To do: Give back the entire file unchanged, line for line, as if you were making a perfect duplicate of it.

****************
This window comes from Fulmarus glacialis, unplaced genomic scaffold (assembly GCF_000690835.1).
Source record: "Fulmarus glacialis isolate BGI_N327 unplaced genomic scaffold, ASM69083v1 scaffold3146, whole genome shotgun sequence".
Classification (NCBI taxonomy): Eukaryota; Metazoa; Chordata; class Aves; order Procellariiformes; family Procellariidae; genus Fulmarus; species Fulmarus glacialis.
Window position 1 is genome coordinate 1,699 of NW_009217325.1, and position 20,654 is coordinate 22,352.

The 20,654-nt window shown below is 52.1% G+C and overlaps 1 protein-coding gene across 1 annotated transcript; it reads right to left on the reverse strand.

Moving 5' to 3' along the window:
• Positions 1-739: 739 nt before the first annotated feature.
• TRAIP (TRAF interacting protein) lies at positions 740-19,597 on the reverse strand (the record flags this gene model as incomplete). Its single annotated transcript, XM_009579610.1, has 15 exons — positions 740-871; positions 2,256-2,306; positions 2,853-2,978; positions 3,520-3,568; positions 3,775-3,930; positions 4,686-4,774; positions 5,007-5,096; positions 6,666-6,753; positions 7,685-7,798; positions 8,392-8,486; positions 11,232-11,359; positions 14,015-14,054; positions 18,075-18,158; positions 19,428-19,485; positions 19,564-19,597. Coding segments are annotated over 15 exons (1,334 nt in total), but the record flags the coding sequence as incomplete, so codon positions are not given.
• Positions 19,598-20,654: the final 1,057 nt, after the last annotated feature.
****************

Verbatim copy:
This window comes from Fulmarus glacialis, unplaced genomic scaffold (assembly GCF_000690835.1).
Source record: "Fulmarus glacialis isolate BGI_N327 unplaced genomic scaffold, ASM69083v1 scaffold3146, whole genome shotgun sequence".
Classification (NCBI taxonomy): Eukaryota; Metazoa; Chordata; class Aves; order Procellariiformes; family Procellariidae; genus Fulmarus; species Fulmarus glacialis.
Window position 1 is genome coordinate 1,699 of NW_009217325.1, and position 20,654 is coordinate 22,352.

The 20,654-nt window shown below is 52.1% G+C and overlaps 1 protein-coding gene across 1 annotated transcript; it reads right to left on the reverse strand.

Moving 5' to 3' along the window:
• Positions 1-739: 739 nt before the first annotated feature.
• TRAIP (TRAF interacting protein) lies at positions 740-19,597 on the reverse strand (the record flags this gene model as incomplete). Its single annotated transcript, XM_009579610.1, has 15 exons — positions 740-871; positions 2,256-2,306; positions 2,853-2,978; positions 3,520-3,568; positions 3,775-3,930; positions 4,686-4,774; positions 5,007-5,096; positions 6,666-6,753; positions 7,685-7,798; positions 8,392-8,486; positions 11,232-11,359; positions 14,015-14,054; positions 18,075-18,158; positions 19,428-19,485; positions 19,564-19,597. Coding segments are annotated over 15 exons (1,334 nt in total), but the record flags the coding sequence as incomplete, so codon positions are not given.
• Positions 19,598-20,654: the final 1,057 nt, after the last annotated feature.